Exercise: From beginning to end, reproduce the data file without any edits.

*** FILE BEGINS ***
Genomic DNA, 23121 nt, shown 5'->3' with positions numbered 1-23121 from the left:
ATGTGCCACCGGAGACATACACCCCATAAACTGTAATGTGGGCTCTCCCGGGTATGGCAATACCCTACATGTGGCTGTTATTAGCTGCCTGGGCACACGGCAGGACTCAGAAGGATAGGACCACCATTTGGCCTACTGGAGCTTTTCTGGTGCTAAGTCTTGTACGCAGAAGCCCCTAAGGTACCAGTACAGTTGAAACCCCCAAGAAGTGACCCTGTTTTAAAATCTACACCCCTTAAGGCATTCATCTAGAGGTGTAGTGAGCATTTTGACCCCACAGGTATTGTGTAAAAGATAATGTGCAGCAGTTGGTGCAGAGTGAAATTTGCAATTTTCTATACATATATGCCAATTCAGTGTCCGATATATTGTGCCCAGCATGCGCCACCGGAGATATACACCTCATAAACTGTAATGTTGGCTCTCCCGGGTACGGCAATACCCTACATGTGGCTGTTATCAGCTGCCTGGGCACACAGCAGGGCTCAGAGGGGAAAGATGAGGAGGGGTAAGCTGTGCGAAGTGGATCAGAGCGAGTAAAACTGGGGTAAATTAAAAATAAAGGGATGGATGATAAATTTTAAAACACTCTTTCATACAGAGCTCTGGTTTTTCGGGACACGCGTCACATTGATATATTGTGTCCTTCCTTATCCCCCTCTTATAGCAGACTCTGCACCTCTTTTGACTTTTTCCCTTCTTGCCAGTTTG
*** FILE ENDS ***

Genomic DNA, 23121 nt, shown 5'->3' with positions numbered 1-23121 from the left:
ATGTGCCACCGGAGACATACACCCCATAAACTGTAATGTGGGCTCTCCCGGGTATGGCAATACCCTACATGTGGCTGTTATTAGCTGCCTGGGCACACGGCAGGACTCAGAAGGATAGGACCACCATTTGGCCTACTGGAGCTTTTCTGGTGCTAAGTCTTGTACGCAGAAGCCCCTAAGGTACCAGTACAGTTGAAACCCCCAAGAAGTGACCCTGTTTTAAAATCTACACCCCTTAAGGCATTCATCTAGAGGTGTAGTGAGCATTTTGACCCCACAGGTATTGTGTAAAAGATAATGTGCAGCAGTTGGTGCAGAGTGAAATTTGCAATTTTCTATACATATATGCCAATTCAGTGTCCGATATATTGTGCCCAGCATGCGCCACCGGAGATATACACCTCATAAACTGTAATGTTGGCTCTCCCGGGTACGGCAATACCCTACATGTGGCTGTTATCAGCTGCCTGGGCACACAGCAGGGCTCAGAGGGGAAAGATGAGGAGGGGTAAGCTGTGCGAAGTGGATCAGAGCGAGTAAAACTGGGGTAAATTAAAAATAAAGGGATGGATGATAAATTTTAAAACACTCTTTCATACAGAGCTCTGGTTTTTCGGGACACGCGTCACATTGATATATTGTGTCCTTCCTTATCCCCCTCTTATAGCAGACTCTGCACCTCTTTTGACTTTTTCCCTTCTTGCCAGTTTG